Save the Words
A clever promotion by the Oxford Dictionaries people, the Save the Words website (http://www.savethewords.org) alerts you to old, unused words, and lets you adopt them and encourages you to use them in everyday speech so they don’t disappear. In their own words:
You can also click on the little word boxes in the background to get a definition for that word.
Wordnik (http://www.wordnik.com/) is not a traditional dictionary:
Traditional dictionaries make you wait until they’ve found what they consider to be “enough” information about a word before they will show it to you. Wordnik knows you don’t want to wait—if you’re interested in a word, we’re interested too!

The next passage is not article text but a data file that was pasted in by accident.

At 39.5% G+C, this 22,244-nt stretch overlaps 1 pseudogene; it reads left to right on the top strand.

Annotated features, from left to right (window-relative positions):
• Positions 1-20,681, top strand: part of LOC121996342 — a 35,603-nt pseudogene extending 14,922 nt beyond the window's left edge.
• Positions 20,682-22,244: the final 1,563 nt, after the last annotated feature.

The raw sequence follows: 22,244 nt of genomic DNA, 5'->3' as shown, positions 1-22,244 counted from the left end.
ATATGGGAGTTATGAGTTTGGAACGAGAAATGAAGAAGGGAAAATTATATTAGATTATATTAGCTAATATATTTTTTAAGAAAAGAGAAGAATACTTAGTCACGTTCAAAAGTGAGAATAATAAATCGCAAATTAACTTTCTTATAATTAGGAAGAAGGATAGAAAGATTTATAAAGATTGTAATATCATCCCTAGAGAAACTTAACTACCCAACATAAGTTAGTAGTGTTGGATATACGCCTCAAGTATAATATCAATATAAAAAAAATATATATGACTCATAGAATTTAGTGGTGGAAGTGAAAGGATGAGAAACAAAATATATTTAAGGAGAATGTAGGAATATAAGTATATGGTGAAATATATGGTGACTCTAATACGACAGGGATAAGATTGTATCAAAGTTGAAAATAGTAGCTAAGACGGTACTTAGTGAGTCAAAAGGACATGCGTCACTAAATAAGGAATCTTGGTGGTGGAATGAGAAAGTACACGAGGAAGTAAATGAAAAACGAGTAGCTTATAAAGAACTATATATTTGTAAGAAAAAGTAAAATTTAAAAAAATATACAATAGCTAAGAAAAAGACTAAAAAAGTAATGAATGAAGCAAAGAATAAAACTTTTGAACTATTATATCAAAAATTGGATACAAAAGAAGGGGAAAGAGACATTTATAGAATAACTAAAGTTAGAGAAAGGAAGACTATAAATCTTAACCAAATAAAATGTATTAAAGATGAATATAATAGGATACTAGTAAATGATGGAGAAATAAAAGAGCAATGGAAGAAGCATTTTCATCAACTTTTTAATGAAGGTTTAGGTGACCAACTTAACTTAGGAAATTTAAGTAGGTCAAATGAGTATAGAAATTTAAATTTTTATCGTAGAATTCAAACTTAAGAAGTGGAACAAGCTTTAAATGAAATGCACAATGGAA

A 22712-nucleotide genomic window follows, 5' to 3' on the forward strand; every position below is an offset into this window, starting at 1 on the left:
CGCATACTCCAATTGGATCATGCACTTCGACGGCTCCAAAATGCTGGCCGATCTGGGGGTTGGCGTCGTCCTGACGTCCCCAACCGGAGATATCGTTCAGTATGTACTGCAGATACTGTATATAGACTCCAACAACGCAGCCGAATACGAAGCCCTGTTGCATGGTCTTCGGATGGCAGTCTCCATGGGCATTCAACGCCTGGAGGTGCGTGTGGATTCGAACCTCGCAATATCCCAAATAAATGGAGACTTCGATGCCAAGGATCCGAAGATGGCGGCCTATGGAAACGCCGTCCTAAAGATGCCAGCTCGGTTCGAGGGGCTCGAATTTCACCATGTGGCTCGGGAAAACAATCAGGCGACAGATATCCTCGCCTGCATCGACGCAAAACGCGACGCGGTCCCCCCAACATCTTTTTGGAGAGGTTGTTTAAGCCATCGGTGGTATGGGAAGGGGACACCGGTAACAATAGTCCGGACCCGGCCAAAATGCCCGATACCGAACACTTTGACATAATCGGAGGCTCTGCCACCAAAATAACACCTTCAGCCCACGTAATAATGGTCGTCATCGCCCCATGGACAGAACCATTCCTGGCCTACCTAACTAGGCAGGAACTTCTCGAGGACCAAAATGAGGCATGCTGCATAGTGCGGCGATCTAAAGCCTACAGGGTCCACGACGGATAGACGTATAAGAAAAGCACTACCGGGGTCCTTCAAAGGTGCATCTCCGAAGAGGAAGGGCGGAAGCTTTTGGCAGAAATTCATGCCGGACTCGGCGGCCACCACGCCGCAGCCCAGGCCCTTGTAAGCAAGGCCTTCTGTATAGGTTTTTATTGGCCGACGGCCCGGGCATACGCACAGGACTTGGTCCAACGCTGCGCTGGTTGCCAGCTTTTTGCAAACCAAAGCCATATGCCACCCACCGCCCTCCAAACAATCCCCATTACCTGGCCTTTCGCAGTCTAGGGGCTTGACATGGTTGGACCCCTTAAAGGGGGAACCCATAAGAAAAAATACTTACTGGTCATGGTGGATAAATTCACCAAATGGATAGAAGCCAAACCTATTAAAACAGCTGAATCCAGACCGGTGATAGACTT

Our goal is to show you as much information as possible, just as fast as we can find it, for every word in English, and to give you a place where you can make your own opinions about words known.
By “information,” we don’t just mean traditional definitions (although we have plenty of those)…
I did a search on Wordnik for ‘berm’, a term I’d come across while editing documents for the oil and gas industry. I got definitions from several dictionaries, a history of the word used in context, statistics of its usage, and some Flickr photos of a ‘berm’:
(Thanks to Fran D for alerting me to Save The Words, and to Stuart B for alerting me to Wordnik)
Update: And for a THIRD approach to words, check out Wolfram|Alpha’s word search capabilities: http://blog.wolframalpha.com/2009/07/29/wolframalphas-got-the-write-stuff/
[Links last checked July 2009]